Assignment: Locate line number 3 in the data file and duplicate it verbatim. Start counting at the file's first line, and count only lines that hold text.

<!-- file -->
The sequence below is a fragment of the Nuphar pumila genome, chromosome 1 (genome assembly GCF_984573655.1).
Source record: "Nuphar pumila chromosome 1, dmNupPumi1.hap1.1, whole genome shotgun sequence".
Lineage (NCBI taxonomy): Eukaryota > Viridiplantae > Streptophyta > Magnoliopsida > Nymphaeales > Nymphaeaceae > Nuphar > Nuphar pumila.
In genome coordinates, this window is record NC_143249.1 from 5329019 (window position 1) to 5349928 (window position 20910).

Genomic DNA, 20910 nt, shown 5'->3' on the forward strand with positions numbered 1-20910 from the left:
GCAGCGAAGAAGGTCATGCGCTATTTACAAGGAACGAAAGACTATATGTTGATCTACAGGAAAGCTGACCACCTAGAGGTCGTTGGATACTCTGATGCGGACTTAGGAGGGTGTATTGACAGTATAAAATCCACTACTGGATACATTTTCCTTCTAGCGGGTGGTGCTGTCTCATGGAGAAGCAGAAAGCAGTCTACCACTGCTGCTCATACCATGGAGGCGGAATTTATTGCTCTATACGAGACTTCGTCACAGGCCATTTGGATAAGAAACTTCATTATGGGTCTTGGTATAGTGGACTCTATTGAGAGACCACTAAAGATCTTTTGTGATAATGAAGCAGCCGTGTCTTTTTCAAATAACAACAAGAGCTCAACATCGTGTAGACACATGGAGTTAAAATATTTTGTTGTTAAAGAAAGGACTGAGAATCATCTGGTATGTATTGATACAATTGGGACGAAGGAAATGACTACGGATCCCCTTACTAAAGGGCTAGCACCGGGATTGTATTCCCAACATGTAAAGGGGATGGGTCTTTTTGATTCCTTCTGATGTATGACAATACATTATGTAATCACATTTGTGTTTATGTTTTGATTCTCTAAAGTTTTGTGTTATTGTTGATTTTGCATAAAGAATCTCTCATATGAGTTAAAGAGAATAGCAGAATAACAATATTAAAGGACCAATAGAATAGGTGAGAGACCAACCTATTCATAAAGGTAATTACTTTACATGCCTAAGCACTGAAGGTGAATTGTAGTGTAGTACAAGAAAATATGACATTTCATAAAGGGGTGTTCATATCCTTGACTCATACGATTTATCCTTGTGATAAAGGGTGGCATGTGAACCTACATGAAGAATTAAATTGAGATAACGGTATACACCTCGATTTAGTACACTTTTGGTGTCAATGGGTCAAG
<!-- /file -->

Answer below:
Lineage (NCBI taxonomy): Eukaryota > Viridiplantae > Streptophyta > Magnoliopsida > Nymphaeales > Nymphaeaceae > Nuphar > Nuphar pumila.